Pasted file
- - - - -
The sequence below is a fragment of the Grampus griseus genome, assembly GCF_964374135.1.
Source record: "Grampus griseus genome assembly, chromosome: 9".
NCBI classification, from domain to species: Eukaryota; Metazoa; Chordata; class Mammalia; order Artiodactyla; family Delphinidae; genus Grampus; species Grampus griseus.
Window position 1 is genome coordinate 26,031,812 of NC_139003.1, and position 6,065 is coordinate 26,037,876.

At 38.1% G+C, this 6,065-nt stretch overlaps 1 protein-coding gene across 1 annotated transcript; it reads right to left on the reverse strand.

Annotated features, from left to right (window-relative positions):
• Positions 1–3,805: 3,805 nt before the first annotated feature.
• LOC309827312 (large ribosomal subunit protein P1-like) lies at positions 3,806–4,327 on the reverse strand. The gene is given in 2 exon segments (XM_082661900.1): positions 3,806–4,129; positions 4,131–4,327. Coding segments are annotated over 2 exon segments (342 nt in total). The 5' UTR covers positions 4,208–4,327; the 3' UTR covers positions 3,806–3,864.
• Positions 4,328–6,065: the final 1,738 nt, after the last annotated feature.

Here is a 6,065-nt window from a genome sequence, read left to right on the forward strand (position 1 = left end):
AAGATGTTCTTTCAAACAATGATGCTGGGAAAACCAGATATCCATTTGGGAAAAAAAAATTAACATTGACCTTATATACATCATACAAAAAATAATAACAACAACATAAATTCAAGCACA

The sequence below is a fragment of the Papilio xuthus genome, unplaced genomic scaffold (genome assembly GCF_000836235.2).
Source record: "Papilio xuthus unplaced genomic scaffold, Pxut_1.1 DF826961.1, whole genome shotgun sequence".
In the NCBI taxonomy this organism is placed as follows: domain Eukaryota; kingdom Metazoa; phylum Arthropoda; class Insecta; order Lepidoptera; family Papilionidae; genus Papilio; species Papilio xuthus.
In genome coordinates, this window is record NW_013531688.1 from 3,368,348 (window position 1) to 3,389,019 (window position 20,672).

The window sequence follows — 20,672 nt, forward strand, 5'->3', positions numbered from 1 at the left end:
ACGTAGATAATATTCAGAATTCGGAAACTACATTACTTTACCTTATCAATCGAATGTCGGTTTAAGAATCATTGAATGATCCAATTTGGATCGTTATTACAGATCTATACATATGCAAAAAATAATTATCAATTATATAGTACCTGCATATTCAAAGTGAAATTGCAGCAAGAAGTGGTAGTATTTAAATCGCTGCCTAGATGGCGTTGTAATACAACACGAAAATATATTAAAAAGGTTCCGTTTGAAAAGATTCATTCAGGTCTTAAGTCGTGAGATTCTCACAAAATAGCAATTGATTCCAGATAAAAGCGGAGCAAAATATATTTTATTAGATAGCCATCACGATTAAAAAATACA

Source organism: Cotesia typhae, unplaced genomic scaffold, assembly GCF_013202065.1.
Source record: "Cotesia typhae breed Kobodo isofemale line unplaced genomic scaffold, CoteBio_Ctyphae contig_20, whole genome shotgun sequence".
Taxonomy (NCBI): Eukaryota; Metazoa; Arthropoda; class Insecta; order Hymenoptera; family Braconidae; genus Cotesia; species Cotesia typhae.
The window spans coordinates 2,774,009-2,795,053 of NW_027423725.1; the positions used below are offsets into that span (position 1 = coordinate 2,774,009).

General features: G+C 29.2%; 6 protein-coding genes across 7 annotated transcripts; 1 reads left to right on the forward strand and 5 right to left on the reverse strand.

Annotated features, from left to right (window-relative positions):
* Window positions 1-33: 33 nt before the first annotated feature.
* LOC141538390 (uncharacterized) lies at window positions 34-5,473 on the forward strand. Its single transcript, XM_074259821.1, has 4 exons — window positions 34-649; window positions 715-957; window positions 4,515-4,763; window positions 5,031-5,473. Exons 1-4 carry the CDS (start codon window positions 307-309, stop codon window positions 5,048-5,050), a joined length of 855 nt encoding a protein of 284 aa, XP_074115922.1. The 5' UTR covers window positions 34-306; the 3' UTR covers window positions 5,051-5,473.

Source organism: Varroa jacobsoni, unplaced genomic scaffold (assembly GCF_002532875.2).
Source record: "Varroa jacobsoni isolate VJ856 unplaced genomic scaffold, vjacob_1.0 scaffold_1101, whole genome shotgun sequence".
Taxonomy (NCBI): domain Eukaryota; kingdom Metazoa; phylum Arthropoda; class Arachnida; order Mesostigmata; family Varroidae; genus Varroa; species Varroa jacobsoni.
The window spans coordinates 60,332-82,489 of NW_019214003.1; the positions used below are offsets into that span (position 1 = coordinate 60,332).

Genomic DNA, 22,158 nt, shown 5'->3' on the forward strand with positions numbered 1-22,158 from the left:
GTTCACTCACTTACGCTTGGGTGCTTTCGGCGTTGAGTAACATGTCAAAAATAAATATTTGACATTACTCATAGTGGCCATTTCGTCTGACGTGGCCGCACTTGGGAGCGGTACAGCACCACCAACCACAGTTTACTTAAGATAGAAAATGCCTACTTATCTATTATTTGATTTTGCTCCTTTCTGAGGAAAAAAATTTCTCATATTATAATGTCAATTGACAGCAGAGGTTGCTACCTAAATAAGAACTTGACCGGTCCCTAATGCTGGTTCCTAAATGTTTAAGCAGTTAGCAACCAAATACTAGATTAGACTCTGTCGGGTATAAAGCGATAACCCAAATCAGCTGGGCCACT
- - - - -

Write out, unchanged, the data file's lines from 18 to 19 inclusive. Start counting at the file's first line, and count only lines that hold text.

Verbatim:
Source organism: Cotesia typhae, unplaced genomic scaffold, assembly GCF_013202065.1.
Source record: "Cotesia typhae breed Kobodo isofemale line unplaced genomic scaffold, CoteBio_Ctyphae contig_20, whole genome shotgun sequence".